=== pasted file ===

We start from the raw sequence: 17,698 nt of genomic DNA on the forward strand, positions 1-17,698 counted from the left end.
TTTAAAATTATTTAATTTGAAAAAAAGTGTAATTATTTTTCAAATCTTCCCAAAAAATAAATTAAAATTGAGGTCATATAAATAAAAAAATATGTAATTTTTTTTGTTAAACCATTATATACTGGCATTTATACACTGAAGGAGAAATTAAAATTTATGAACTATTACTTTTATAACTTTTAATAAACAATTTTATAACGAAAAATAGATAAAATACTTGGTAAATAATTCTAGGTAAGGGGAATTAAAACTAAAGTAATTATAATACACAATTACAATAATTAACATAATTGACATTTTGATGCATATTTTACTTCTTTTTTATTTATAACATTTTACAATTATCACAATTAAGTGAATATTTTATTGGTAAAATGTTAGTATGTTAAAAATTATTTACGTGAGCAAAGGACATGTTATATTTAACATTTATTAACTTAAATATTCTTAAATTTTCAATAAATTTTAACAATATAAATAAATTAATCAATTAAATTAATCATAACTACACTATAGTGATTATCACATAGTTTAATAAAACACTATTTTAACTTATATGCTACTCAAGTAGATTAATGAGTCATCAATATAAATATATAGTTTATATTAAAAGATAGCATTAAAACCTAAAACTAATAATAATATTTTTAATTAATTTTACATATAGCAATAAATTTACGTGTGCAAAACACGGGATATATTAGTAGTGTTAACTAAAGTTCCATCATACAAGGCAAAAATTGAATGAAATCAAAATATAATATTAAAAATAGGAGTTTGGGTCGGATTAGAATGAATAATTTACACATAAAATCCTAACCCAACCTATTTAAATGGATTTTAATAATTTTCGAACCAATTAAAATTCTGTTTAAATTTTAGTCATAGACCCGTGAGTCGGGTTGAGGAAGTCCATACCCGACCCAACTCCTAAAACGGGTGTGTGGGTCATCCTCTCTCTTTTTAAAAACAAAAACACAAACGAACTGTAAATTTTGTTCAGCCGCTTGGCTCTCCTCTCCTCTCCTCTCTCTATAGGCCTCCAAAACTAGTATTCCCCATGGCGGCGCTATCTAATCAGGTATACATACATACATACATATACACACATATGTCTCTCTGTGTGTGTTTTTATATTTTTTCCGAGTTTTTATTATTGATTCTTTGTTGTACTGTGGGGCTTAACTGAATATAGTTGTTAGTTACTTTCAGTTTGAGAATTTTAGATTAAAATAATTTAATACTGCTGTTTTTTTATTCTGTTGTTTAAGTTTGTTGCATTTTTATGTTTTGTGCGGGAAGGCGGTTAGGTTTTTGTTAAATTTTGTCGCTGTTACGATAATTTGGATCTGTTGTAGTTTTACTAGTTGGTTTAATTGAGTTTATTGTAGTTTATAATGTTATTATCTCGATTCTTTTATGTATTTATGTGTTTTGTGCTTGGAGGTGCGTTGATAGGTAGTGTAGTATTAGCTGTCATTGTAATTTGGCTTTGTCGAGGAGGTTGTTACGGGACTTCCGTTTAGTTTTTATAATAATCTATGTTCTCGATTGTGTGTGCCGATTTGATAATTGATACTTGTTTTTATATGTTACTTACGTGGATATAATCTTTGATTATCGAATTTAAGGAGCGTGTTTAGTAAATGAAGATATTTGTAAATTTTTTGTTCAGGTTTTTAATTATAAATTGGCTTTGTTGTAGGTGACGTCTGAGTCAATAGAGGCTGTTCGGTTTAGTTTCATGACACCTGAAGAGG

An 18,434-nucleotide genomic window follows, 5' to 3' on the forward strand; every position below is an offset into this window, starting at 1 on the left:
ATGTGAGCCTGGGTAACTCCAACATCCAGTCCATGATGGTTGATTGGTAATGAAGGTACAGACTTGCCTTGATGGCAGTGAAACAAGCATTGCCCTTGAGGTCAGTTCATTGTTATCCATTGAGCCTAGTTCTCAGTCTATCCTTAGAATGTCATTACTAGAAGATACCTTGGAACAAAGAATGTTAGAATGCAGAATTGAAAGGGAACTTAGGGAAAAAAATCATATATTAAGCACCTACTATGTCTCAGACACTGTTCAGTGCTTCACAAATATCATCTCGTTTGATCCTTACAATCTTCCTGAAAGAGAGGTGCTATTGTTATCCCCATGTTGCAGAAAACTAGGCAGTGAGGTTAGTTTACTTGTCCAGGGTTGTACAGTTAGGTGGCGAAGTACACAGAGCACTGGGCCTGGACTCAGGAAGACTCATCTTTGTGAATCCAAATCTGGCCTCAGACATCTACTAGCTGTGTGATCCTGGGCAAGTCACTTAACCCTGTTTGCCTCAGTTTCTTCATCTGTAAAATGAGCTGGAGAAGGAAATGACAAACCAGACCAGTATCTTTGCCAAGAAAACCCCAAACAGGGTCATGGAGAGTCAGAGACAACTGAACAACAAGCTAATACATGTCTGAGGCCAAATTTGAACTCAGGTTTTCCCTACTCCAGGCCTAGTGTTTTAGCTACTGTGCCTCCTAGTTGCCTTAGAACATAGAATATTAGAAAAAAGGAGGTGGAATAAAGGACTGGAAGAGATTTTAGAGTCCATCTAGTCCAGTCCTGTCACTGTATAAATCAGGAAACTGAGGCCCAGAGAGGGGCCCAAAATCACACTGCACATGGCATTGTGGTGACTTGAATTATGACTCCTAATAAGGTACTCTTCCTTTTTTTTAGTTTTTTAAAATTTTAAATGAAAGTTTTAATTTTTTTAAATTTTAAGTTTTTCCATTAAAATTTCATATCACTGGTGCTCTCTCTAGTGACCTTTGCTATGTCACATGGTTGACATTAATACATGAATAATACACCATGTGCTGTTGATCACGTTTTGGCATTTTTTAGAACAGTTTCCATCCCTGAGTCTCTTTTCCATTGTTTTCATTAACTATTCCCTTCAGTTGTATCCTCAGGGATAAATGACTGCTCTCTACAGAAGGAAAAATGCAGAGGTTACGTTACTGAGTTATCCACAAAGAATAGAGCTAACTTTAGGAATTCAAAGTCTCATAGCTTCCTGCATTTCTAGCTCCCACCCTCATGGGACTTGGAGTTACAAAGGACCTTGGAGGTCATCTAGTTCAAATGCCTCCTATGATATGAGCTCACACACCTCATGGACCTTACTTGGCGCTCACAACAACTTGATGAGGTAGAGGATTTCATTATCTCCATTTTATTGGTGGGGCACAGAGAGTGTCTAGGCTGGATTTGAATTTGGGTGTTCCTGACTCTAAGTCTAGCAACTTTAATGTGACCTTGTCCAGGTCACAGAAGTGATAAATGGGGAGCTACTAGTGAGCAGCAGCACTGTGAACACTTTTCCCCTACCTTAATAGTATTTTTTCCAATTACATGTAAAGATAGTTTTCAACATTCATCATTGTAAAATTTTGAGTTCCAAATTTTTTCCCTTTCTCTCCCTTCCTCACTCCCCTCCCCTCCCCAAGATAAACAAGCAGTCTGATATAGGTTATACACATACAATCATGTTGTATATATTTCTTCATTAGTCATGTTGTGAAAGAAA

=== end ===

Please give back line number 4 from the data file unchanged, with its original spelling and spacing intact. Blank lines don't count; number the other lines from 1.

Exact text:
ATGTGAGCCTGGGTAACTCCAACATCCAGTCCATGATGGTTGATTGGTAATGAAGGTACAGACTTGCCTTGATGGCAGTGAAACAAGCATTGCCCTTGAGGTCAGTTCATTGTTATCCATTGAGCCTAGTTCTCAGTCTATCCTTAGAATGTCATTACTAGAAGATACCTTGGAACAAAGAATGTTAGAATGCAGAATTGAAAGGGAACTTAGGGAAAAAAATCATATATTAAGCACCTACTATGTCTCAGACACTGTTCAGTGCTTCACAAATATCATCTCGTTTGATCCTTACAATCTTCCTGAAAGAGAGGTGCTATTGTTATCCCCATGTTGCAGAAAACTAGGCAGTGAGGTTAGTTTACTTGTCCAGGGTTGTACAGTTAGGTGGCGAAGTACACAGAGCACTGGGCCTGGACTCAGGAAGACTCATCTTTGTGAATCCAAATCTGGCCTCAGACATCTACTAGCTGTGTGATCCTGGGCAAGTCACTTAACCCTGTTTGCCTCAGTTTCTTCATCTGTAAAATGAGCTGGAGAAGGAAATGACAAACCAGACCAGTATCTTTGCCAAGAAAACCCCAAACAGGGTCATGGAGAGTCAGAGACAACTGAACAACAAGCTAATACATGTCTGAGGCCAAATTTGAACTCAGGTTTTCCCTACTCCAGGCCTAGTGTTTTAGCTACTGTGCCTCCTAGTTGCCTTAGAACATAGAATATTAGAAAAAAGGAGGTGGAATAAAGGACTGGAAGAGATTTTAGAGTCCATCTAGTCCAGTCCTGTCACTGTATAAATCAGGAAACTGAGGCCCAGAGAGGGGCCCAAAATCACACTGCACATGGCATTGTGGTGACTTGAATTATGACTCCTAATAAGGTACTCTTCCTTTTTTTTAGTTTTTTAAAATTTTAAATGAAAGTTTTAATTTTTTTAAATTTTAAGTTTTTCCATTAAAATTTCATATCACTGGTGCTCTCTCTAGTGACCTTTGCTATGTCACATGGTTGACATTAATACATGAATAATACACCATGTGCTGTTGATCACGTTTTGGCATTTTTTAGAACAGTTTCCATCCCTGAGTCTCTTTTCCATTGTTTTCATTAACTATTCCCTTCAGTTGTATCCTCAGGGATAAATGACTGCTCTCTACAGAAGGAAAAATGCAGAGGTTACGTTACTGAGTTATCCACAAAGAATAGAGCTAACTTTAGGAATTCAAAGTCTCATAGCTTCCTGCATTTCTAGCTCCCACCCTCATGGGACTTGGAGTTACAAAGGACCTTGGAGGTCATCTAGTTCAAATGCCTCCTATGATATGAGCTCACACACCTCATGGACCTTACTTGGCGCTCACAACAACTTGATGAGGTAGAGGATTTCATTATCTCCATTTTATTGGTGGGGCACAGAGAGTGTCTAGGCTGGATTTGAATTTGGGTGTTCCTGACTCTAAGTCTAGCAACTTTAATGTGACCTTGTCCAGGTCACAGAAGTGATAAATGGGGAGCTACTAGTGAGCAGCAGCACTGTGAACACTTTTCCCCTACCTTAATAGTATTTTTTCCAATTACATGTAAAGATAGTTTTCAACATTCATCATTGTAAAATTTTGAGTTCCAAATTTTTTCCCTTTCTCTCCCTTCCTCACTCCCCTCCCCTCCCCAAGATAAACAAGCAGTCTGATATAGGTTATACACATACAATCATGTTGTATATATTTCTTCATTAGTCATGTTGTGAAAGAAA